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The post-cold war era has seen an unmistakable trend toward the proliferation of violent non-state groups-variously labeled terrorists, rebels, paramilitaries, gangs, and criminals-near borders in unstable regions especially. In Borderland Battles, Annette Idler examines the micro-dynamics among violent non-state groups and finds striking patterns: borderland spaces consistently intensify the security impacts of how these groups compete for territorial control, cooperate in illicit cross-border activities, and replace the state in exerting governance functions. Drawing on extensive fieldwork with more than 600 interviews in and on the shared borderlands of Colombia, Ecuador, and Venezuela, where conflict is ripe and crime thriving, Idler reveals how dynamic interactions among violent non-state groups produce a complex security landscape with ramifications for order and governance, both locally and beyond. A deep examination of how violent non-state groups actually operate with and against one another on the ground, Borderland Battles will be essential reading for anyone involved in reducing organized crime and armed conflict-some of our era's most pressing and seemingly intractable problems.
China and Japan have cultural and political connections that stretch back fifteen hundred years. But today their relationship is strained. China’s military buildup deeply worries Japan, while Japan’s brutal occupation of China in World War II remains an open wound. In recent years less than ten percent of each population had positive feelings toward the other, and both countries insist that the other side must deal openly with its history before relations can improve.
From the sixth century, when the Japanese adopted core elements of Chinese civilization, to the late twentieth century, when China looked to Japan for a path to capitalism, Ezra Vogel’s China and Japan examines key turning points in Sino–Japanese history. Throughout much of their past, the two countries maintained deep cultural ties, but China, with its great civilization and resources, had the upper hand. Japan’s success in modernizing in the nineteenth century and its victory in the 1895 Sino–Japanese War changed the dynamic, putting Japan in the dominant position. The bitter legacy of World War II has made cooperation difficult, despite efforts to promote trade and, more recently, tourism.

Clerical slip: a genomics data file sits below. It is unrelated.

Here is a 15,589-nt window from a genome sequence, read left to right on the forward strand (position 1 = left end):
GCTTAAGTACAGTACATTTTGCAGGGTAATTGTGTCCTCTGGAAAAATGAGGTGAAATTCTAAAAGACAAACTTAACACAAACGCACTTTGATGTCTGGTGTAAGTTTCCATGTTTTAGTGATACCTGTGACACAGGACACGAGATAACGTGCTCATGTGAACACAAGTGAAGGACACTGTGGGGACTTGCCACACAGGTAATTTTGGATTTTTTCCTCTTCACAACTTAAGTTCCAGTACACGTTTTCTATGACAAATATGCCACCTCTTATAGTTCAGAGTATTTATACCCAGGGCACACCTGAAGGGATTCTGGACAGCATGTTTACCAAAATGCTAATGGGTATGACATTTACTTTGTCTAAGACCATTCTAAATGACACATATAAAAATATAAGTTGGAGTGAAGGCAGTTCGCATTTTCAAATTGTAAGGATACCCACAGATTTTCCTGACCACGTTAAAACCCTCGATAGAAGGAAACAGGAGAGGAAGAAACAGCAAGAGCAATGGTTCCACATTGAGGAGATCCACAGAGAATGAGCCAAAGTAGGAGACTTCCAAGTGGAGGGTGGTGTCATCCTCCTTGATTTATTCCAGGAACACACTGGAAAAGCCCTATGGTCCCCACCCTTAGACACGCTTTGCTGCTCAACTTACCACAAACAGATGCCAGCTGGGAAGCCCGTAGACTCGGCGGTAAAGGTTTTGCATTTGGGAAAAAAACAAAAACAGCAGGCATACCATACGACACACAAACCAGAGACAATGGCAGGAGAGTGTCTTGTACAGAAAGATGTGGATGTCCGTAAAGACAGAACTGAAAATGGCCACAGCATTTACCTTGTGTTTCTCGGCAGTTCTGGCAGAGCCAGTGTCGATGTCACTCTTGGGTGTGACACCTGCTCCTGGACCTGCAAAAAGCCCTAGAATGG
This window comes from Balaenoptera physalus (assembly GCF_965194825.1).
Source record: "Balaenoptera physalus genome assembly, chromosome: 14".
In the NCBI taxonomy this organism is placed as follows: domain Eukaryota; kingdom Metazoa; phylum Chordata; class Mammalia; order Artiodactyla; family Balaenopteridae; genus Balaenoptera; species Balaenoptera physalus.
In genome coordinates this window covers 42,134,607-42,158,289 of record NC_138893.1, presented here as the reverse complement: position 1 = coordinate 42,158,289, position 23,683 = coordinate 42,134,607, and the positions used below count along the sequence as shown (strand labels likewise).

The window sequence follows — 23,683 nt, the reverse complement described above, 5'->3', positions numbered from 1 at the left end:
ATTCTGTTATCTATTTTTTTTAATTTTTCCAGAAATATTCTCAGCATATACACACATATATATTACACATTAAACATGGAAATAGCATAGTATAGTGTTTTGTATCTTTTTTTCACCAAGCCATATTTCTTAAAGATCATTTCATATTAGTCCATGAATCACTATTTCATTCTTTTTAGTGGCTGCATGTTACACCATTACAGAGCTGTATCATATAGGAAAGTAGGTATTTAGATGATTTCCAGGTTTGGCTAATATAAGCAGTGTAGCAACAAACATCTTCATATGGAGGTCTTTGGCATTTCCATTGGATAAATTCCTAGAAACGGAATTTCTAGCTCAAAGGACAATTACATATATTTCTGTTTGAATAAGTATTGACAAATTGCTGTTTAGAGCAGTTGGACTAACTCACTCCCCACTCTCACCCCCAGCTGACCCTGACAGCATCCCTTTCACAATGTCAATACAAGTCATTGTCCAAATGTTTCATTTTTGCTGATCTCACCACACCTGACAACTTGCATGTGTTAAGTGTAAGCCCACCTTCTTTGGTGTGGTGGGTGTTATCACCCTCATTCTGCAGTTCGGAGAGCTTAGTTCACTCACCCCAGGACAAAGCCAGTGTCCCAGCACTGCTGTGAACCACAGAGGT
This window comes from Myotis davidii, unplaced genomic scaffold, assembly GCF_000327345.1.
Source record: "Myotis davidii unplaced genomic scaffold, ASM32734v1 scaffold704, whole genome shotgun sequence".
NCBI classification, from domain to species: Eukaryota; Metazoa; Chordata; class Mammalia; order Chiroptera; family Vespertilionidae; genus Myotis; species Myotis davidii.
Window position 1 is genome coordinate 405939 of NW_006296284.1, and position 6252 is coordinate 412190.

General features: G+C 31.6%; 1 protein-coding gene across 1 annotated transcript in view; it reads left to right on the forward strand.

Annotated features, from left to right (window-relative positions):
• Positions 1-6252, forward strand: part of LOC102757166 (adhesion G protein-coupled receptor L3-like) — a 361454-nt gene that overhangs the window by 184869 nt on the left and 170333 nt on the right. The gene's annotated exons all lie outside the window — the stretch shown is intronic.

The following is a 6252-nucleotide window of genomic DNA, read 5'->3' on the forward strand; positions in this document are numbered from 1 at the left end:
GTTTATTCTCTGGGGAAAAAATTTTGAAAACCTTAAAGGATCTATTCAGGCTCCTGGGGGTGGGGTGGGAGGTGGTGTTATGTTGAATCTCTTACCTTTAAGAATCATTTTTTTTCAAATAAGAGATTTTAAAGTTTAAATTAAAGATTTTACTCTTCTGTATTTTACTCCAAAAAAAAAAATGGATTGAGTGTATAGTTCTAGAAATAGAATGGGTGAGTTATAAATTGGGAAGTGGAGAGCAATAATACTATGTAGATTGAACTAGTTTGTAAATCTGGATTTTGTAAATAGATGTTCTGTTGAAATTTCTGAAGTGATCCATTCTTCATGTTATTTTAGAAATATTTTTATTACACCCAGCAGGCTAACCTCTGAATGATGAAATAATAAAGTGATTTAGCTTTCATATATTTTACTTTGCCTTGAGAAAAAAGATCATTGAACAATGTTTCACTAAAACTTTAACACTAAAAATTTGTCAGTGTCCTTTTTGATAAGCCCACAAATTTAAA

Vogel underscores the need for Japan to offer a thorough apology for the war, but he also urges China to recognize Japan as a potential vital partner in the region. He argues that for the sake of a stable world order, these two Asian giants must reset their relationship, starting with their common interests in environmental protection, disaster relief, global economic development, and scientific research.
The Routledge Companion to the Makers of Global Business draws together a wide array of state-of-the-art research on multinational enterprises. The volume aims to deepen our historical understanding of how firms and entrepreneurs contributed to transformative processes of globalization.
This book explores how global business facilitated the mechanisms of cross-border interactions that affected individuals, organizations, industries, national economies and international relations. The 37 chapters span the Middle Ages to the present day, analyzing the emergence of institutions and actors alongside key contextual factors for global business development. Contributors examine business as a central actor in globalization, covering myriad entrepreneurs, organizational forms and key industrial sectors. Taking a historical view, the chapters highlight the intertwined and evolving nature of economic, political, social, technological and environmental patterns and relationships. They explore dynamic change as well as lasting continuities, both of which often only become visible—and can only be fully understood—when analyzed in the long run.